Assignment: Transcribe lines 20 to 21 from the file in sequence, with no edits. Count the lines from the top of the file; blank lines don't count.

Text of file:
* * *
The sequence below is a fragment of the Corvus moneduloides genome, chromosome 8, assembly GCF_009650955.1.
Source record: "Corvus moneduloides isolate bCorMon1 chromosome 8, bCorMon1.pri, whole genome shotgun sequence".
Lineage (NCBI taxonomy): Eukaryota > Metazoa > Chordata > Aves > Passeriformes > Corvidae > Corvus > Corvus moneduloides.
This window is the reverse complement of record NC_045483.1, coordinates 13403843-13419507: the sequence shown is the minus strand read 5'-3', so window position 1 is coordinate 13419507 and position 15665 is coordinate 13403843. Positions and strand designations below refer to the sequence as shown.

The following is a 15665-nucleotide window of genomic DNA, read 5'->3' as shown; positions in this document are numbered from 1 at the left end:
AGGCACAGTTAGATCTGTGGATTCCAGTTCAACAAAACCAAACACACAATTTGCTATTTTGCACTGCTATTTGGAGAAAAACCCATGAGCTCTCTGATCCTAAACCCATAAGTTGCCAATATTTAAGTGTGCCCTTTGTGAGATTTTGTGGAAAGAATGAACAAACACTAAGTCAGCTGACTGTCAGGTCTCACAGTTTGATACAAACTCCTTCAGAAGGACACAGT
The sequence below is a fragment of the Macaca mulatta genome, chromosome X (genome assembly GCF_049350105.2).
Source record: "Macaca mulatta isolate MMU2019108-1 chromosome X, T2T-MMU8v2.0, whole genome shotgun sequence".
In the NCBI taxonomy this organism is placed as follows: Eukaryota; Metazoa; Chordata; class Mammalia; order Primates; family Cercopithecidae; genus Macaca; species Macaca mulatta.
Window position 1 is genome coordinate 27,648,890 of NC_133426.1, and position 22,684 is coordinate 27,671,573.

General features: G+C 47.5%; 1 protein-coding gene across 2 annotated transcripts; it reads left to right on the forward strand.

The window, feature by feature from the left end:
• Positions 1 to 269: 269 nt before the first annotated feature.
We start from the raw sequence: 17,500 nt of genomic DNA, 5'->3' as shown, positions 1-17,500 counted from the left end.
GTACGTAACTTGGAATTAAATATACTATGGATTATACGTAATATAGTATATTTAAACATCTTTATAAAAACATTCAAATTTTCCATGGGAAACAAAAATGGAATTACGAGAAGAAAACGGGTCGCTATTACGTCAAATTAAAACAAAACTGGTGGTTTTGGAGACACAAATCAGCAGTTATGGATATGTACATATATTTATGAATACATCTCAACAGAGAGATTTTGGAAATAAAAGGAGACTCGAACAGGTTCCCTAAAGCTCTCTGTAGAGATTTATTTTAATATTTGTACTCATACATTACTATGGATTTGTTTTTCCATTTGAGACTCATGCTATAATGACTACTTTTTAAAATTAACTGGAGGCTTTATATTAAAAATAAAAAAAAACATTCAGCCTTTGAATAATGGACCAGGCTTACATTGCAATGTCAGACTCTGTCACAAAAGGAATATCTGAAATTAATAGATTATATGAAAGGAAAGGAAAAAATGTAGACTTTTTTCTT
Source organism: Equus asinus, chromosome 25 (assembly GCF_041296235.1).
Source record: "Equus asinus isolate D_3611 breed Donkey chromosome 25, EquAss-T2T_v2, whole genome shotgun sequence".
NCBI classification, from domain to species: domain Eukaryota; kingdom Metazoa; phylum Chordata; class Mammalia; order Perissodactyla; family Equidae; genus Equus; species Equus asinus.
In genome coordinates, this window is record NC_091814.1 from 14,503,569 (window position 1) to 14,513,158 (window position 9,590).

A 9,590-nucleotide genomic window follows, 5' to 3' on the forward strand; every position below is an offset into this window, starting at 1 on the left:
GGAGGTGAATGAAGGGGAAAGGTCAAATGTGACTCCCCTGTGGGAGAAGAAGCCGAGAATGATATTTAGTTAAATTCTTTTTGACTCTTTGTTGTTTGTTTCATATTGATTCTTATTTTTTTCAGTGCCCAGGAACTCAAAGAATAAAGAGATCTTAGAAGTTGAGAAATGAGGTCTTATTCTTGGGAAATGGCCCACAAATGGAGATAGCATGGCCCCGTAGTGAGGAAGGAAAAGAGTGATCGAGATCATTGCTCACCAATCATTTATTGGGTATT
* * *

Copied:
A 9,590-nucleotide genomic window follows, 5' to 3' on the forward strand; every position below is an offset into this window, starting at 1 on the left:
GGAGGTGAATGAAGGGGAAAGGTCAAATGTGACTCCCCTGTGGGAGAAGAAGCCGAGAATGATATTTAGTTAAATTCTTTTTGACTCTTTGTTGTTTGTTTCATATTGATTCTTATTTTTTTCAGTGCCCAGGAACTCAAAGAATAAAGAGATCTTAGAAGTTGAGAAATGAGGTCTTATTCTTGGGAAATGGCCCACAAATGGAGATAGCATGGCCCCGTAGTGAGGAAGGAAAAGAGTGATCGAGATCATTGCTCACCAATCATTTATTGGGTATT